Book Club: Early One Morning

Book Club: Early One Morning

Here are six reasons why you should read Early One Morning by Virginia Baily, our first title in the Waterstones Spring Book Club.

Posted on 11th April 2016 by Sally Campbell

1. Small acts of heroism during WWII

Early One Morning pivots around one act, one decision, made by a civilian during the Nazi occupation of Rome in 1943; a young woman named Chiara decides, quite suddenly, to save a Jewish boy from death by pretending he is her nephew. It is only after she acts that the ramifications of this decision begin to sink in. Stories of such incidental yet extreme bravery never fail to move, inspire and astonish.

2. An impressive, textured and layered narrative

The narrative of Early One Morning switches from past, to the near past, to the present as we follow the consequences of Chiara’s one big decision, the fall-out, as it were, both immediately and then decades later. This decision, to pretend a young Jewish boy is her nephew, does not initially turn out well. Years later, in the 1970’s, however, Chiara is presented with a chance to redeem herself.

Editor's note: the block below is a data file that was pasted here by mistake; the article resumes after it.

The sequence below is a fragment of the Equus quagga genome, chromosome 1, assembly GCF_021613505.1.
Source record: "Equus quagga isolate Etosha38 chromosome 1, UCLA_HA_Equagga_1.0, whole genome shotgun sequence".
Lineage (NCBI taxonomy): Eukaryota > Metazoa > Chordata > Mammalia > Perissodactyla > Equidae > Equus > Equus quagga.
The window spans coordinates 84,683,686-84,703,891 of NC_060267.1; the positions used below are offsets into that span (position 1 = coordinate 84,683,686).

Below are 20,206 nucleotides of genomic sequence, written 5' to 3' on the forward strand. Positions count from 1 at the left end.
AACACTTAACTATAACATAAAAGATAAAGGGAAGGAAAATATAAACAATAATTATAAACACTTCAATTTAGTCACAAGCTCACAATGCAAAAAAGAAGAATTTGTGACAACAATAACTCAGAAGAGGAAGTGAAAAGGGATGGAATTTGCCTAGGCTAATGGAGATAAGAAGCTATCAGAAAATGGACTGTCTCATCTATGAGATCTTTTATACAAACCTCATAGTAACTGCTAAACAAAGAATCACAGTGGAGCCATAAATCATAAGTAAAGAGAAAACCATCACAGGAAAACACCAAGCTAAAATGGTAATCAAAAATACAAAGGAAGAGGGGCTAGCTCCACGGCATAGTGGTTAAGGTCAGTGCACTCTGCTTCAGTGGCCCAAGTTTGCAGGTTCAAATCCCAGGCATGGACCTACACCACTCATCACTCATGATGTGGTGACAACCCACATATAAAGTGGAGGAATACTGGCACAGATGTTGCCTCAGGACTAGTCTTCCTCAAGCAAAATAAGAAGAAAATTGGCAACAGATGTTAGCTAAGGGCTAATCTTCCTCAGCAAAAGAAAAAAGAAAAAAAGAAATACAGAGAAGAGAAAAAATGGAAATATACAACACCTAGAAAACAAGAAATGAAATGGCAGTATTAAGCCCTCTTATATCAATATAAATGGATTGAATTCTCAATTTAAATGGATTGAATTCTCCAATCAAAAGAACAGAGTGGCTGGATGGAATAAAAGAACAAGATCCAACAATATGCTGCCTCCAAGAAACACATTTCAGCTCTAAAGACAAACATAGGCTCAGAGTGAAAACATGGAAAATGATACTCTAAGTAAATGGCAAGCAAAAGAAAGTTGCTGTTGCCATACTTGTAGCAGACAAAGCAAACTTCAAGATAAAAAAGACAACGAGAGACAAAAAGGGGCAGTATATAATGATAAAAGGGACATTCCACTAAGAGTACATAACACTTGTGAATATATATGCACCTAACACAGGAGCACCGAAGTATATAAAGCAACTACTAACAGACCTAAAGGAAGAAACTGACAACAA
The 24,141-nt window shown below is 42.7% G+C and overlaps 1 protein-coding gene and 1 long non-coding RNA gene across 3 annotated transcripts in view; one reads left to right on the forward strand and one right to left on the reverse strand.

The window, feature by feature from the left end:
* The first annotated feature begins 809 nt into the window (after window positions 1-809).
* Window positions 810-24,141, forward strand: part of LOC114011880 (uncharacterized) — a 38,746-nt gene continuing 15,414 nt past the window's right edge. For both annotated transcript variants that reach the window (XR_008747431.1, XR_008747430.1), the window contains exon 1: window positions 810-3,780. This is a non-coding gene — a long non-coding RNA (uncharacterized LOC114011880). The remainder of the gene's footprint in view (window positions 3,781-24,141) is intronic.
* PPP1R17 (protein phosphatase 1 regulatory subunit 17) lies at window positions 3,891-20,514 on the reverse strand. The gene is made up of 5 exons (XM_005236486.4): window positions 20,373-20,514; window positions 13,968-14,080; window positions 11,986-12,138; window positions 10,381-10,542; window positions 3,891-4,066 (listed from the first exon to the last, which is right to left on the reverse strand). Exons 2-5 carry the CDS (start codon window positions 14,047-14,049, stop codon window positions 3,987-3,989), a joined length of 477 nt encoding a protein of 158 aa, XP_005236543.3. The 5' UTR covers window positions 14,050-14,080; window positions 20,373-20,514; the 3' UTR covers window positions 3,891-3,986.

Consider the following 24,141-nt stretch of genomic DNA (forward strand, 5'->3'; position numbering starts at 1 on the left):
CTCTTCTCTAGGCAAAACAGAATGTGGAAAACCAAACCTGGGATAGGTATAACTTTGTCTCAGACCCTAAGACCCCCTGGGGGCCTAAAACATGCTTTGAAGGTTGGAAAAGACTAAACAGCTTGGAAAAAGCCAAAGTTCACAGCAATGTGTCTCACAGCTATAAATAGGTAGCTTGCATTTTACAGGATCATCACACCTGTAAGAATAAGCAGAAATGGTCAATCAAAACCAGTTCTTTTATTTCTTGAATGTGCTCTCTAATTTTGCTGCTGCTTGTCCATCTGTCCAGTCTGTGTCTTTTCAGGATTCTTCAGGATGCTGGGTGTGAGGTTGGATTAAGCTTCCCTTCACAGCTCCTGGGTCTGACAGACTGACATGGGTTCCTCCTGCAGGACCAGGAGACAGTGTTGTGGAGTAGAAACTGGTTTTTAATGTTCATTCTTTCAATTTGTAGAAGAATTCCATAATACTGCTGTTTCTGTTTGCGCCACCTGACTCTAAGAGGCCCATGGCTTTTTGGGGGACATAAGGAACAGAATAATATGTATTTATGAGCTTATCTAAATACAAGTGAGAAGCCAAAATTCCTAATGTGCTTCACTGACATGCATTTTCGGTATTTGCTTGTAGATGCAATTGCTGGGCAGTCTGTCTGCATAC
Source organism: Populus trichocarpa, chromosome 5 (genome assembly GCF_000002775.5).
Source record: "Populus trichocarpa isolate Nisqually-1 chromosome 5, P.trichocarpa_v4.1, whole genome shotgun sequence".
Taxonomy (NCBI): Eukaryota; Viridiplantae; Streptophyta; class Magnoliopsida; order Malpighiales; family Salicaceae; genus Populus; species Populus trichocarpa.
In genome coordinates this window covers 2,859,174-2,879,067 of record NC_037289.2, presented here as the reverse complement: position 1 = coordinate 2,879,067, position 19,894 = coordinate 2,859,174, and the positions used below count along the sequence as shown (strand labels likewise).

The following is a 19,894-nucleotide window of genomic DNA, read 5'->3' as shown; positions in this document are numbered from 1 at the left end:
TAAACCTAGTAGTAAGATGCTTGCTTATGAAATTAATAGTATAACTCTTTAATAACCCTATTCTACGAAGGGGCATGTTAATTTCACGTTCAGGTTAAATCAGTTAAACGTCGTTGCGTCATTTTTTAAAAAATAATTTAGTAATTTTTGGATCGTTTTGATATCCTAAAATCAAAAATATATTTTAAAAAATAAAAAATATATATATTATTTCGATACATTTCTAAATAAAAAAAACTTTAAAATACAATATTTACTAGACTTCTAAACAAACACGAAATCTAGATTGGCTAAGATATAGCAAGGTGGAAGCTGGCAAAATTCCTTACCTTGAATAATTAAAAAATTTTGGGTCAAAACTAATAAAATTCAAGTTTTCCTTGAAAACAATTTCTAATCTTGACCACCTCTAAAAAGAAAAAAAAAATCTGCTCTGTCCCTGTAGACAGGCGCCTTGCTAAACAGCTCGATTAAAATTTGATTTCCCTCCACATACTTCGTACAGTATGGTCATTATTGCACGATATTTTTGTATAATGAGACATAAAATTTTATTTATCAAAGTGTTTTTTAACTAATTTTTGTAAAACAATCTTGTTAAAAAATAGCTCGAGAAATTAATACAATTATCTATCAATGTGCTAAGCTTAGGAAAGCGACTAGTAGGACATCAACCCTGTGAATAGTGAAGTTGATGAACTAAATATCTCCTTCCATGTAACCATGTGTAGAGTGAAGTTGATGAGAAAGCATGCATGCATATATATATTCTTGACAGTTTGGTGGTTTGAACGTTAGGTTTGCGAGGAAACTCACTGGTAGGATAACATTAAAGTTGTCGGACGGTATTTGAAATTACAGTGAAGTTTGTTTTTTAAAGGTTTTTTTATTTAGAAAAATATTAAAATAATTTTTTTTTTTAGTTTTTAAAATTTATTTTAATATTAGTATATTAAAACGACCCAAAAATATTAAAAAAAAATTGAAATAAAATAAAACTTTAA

3. At its core, this is a family saga

While the Second World War and the Holocaust cast an inescapable shadow over the events of the narrative, this is not a Holocaust novel; essentially, Early One Morning is about how the love of one person can shape an entire life. It is a moving and heart-breaking tale that suggests family is more than common blood.

4. An intriguing, fully-realised and imperfect female lead

Chiara chain-smokes, she is outwardly capable and successful, yet she doubts herself; she has never married and is haunted by the past. She is imperfect and yet Bailey has created such a fully-rounded and believable protagonist, she wins you over in very few pages and commands your attention to the very end - even when she does a terrible thing…

5. Rome: affectionately and poetically depicted

Bailey has a knack for sharp, poetic description, which is most apparent in her affectionate depiction of Rome – both the dilapidated Rome of the forties and the relatively cosmopolitan Rome of the seventies. Rome, she writes, is 'a place of such startling gold-and-white', a place where 'electric cables hung like decorations on the walls'.

6. An important narrative at a time of widespread civil war and aggression

Around the world, people are being made homeless and violent wars are raging. A narrative like Early One Morning shows, in a very un-maudlin way, the tenacity of the human spirit in the face of adversity and the opportunity for real and meaningful bonds to be made in times of crisis. 

Related books

Early One Morning (Paperback)

Early One Morning (Paperback)

Virginia Baily

What does it mean to save a life?

£8.99 £6.99